Now, On To the Recipes (these are actually recipes that I came up with, but, great minds think alike, so if this looks a lot like anyone else's recipe, it's totally unintentional):

Recipe #1: Mega-Peanut Butter Cookies

-1  (17 oz) Package of Peanut Butter cookie mix (I used Betty Crocker)
-1/4 Cup Peanut Butter
-2 Tablespoons Half & Half (not fat free)
-3/4 Teaspoon Real Vanilla extract
-1 Egg
-1/2 Cup peanut butter chips
-1/2 Cup Semi-Sweet Chocolate Chips (I used Ghirardelli)
-1/2 Cup Mini Peanut Butter Cups

Preheat oven as directed on package.  Put cookie mix, peanut butter, egg, half & half and vanilla extract in bowl.  Mix until well combined.  I usually stir with a large spoon or spatula until it gets too hard to mix and then finish mixing with my hands.  Add peanut butter chips, chocolate chips and peanut butter cups.  Mix until candy bits are evenly distributed throughout.  When you add them, you will think that there are too many candy bits for the amount of dough and you'll almost be right, but if you keep working it until everything is even, you shouldn't have any candy "left over".  Use a tablespoon or small disher to scoop cookies on to sprayed (or greased) baking sheet.  Smash each cookie flat with your fingers or a spoon (using a fork like the cookie mix calls for won't quite work with this variant).  Bake as directed on the bag of mix.  Cookies are done when bottoms are brown and very edges of cookies have barely started to brown.  Cookies may look underdone but will solidify by the end of cooling.  Makes A LOT of cookies.

This recipe doubles nicely.  In theory, you could triple it and use all of the candy bits in each bag, but I have not tried it that way yet.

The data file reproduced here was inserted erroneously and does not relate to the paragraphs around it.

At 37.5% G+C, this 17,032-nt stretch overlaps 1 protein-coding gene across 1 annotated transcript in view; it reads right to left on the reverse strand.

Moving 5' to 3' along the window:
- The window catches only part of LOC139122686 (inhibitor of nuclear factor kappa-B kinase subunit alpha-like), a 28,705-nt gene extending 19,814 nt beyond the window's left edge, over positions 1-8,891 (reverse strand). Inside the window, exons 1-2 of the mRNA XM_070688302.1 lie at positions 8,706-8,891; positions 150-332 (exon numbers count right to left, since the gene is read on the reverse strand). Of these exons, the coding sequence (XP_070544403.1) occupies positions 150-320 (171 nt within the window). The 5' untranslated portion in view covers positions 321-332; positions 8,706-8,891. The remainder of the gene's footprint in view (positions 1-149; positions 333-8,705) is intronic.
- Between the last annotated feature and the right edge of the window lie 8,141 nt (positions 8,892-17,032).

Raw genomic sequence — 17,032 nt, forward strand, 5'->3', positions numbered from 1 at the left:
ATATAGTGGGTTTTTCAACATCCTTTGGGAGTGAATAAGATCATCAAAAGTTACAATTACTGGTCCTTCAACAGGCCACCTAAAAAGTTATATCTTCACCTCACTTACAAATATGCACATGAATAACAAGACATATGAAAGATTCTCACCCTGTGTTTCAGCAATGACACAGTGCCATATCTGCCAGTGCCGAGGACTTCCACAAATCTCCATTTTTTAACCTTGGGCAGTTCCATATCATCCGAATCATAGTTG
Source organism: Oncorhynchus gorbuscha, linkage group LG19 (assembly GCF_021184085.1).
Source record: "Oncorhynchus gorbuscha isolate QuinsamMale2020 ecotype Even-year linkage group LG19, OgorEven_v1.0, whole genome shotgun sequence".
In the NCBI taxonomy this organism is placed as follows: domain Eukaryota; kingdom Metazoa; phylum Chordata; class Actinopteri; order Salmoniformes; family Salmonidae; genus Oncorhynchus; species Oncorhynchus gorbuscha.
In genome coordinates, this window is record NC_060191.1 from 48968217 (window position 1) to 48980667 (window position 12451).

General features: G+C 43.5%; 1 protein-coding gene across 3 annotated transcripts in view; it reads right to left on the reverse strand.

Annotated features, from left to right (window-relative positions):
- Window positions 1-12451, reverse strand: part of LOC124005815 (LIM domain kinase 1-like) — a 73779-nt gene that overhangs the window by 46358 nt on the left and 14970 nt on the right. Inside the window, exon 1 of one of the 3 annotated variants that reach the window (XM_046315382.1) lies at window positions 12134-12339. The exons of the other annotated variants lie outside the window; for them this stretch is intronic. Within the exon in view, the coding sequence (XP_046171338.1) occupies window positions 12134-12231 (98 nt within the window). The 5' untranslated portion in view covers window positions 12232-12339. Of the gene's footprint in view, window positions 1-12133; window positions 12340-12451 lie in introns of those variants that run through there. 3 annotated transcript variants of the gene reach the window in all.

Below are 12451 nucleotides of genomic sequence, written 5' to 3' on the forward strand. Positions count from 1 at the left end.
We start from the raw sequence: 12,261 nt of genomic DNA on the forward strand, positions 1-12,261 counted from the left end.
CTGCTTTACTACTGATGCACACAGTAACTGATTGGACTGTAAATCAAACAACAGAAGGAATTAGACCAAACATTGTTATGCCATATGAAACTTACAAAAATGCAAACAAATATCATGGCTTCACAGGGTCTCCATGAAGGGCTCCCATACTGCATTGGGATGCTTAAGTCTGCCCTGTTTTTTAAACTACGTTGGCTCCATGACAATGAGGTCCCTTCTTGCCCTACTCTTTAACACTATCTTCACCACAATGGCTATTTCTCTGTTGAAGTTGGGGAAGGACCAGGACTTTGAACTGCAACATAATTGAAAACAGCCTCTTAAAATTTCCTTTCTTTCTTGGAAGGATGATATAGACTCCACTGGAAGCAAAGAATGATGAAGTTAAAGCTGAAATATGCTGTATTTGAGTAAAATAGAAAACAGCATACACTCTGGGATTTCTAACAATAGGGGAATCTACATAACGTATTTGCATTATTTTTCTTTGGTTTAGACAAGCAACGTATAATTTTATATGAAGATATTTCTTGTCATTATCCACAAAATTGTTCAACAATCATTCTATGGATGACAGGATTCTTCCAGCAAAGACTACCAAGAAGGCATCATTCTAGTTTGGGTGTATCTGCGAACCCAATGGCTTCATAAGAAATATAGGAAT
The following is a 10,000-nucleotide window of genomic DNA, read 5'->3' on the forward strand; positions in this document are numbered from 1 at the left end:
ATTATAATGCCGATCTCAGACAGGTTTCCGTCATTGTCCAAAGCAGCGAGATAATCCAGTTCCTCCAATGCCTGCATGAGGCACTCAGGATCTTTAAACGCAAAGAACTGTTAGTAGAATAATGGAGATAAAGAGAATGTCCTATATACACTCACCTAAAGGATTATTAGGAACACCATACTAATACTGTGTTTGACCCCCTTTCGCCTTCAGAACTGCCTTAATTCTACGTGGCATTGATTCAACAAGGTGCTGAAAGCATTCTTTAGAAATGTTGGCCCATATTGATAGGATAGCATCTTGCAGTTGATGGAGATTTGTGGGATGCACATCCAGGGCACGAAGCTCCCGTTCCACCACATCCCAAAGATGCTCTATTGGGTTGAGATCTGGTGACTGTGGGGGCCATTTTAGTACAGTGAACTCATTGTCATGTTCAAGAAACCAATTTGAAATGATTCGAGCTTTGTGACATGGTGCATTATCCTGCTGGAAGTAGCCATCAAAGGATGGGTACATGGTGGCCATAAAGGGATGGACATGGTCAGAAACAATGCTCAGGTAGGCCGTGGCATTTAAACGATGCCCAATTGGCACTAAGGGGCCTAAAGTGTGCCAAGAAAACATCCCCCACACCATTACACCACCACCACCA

Recipe #2: Chubby Hubby Inspired Cookies

-1  (17 oz) Package of Double Chocolate Chunk cookie mix (I used Betty Crocker)
-Oil, Egg and Water called for by the mix
-3/4 Teaspoon Real Vanilla extract
-1/2 Cup peanut butter chips
-1/2 Cup Pretzel M&M's
-1/2 Cup Malt Crunchies I used Wilton brand,  but I can't find a link to theirs online.  Here is a link to a similar product.

Preheat oven as directed on package.  Put cookie mix, oil, egg, water and vanilla in large bowl.  Mix until well combined.  Add peanut butter chips, pretzel M&M's and Malt Crunchies.  Mix until candy bits are evenly distributed throughout.   Use a tablespoon or small disher to scoop cookies on to sprayed (or greased) baking sheet.  Bake as directed on the bag of mix.  This recipe also makes A LOT of cookies.

This recipe also doubles nicely. 

Aside from their full and interesting flavor, the best part of the above recipes is that they only take 25-45 minutes from start to finish, and only about 15 minutes of that is baking time.  If you wanted to add to the "boutique" feel of your cookies, you could buy or make a cute box to put them in and even label them.  I know that "boutique style" cookies in 30 minutes without spending an exorbitant amount of money doesn't seem possible, but I just had a friend tell me today that she thought the cookies I brought the last time I was at her house were from a specialty bakery when, in fact, they were the chubby hubby inspired cookies above in a cute fall colored "treat box" that I got from a chain craft store.